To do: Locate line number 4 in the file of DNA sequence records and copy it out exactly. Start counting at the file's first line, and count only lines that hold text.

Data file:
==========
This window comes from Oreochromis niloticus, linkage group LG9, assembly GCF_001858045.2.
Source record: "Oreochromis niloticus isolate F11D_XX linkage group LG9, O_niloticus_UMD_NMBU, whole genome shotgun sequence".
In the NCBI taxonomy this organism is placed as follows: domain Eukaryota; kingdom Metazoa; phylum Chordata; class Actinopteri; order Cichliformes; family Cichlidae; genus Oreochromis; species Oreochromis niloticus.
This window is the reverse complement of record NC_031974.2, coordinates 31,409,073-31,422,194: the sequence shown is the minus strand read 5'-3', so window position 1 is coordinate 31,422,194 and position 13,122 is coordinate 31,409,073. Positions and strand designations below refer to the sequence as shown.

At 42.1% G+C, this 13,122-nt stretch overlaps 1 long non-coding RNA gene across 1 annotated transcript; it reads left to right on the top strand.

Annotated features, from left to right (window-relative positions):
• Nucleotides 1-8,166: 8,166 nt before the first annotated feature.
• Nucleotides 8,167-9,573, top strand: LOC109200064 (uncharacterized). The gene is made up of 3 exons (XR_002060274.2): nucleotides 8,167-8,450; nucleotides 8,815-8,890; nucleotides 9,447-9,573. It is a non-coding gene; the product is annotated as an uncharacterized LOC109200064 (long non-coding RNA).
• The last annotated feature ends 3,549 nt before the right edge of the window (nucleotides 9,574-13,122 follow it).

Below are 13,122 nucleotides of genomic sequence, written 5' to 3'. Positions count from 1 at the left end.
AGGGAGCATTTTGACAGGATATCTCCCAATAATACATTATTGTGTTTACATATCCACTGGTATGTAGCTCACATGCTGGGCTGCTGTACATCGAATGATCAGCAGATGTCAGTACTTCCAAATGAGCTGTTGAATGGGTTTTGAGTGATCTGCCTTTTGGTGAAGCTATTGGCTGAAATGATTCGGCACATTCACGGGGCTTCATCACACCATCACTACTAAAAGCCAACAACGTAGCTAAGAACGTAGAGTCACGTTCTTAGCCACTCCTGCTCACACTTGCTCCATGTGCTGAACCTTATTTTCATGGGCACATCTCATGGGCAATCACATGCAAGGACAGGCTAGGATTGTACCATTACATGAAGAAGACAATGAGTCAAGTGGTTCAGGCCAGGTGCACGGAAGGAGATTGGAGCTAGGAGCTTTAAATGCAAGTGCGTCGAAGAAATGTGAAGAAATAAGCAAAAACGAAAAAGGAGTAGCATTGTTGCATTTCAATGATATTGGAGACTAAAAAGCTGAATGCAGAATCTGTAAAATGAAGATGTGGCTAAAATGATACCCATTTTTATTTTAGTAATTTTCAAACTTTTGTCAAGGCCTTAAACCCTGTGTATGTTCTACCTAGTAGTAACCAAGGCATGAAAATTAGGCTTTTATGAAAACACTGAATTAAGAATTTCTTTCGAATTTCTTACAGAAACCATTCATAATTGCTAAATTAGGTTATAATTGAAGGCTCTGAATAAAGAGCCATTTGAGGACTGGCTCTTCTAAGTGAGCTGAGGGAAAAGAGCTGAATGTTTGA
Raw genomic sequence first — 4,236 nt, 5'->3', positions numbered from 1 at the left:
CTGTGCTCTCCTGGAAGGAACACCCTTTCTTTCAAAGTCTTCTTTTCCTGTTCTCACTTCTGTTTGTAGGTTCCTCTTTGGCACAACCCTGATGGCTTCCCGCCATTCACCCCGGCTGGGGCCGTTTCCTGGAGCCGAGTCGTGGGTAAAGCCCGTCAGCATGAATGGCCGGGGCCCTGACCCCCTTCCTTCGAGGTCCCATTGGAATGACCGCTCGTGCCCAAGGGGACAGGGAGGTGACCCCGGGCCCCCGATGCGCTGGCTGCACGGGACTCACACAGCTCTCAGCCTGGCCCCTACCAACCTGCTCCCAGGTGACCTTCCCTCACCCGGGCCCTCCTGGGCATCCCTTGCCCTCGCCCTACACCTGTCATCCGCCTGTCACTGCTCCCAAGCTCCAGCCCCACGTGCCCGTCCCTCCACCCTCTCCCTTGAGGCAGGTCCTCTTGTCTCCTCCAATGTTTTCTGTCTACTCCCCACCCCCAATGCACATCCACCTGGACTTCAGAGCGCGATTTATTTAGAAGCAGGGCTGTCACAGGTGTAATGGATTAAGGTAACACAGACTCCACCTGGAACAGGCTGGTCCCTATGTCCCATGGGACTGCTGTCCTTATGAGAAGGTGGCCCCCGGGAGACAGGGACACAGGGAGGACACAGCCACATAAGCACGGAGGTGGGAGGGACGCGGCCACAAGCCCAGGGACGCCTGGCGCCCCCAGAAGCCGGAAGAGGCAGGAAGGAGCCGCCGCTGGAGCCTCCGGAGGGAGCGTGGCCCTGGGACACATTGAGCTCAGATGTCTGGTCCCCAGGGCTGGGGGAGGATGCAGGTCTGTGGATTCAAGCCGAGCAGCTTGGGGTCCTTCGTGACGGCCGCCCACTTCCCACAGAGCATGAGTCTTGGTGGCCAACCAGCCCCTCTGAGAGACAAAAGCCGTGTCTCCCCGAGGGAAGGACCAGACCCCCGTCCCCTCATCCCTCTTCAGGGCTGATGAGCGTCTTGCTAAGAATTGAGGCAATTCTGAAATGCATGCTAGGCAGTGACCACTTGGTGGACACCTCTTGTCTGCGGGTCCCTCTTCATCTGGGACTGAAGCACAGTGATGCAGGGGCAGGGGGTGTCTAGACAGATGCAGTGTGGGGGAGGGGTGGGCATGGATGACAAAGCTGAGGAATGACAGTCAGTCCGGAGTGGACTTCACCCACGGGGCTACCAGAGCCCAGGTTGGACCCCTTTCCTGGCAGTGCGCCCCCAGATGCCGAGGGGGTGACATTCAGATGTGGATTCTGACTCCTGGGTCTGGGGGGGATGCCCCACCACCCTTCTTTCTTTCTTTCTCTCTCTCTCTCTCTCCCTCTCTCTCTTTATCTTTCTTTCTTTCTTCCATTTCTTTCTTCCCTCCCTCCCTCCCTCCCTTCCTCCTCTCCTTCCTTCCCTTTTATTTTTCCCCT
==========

This window is the reverse complement of record NC_031974.2, coordinates 31,409,073-31,422,194: the sequence shown is the minus strand read 5'-3', so window position 1 is coordinate 31,422,194 and position 13,122 is coordinate 31,409,073. Positions and strand designations below refer to the sequence as shown.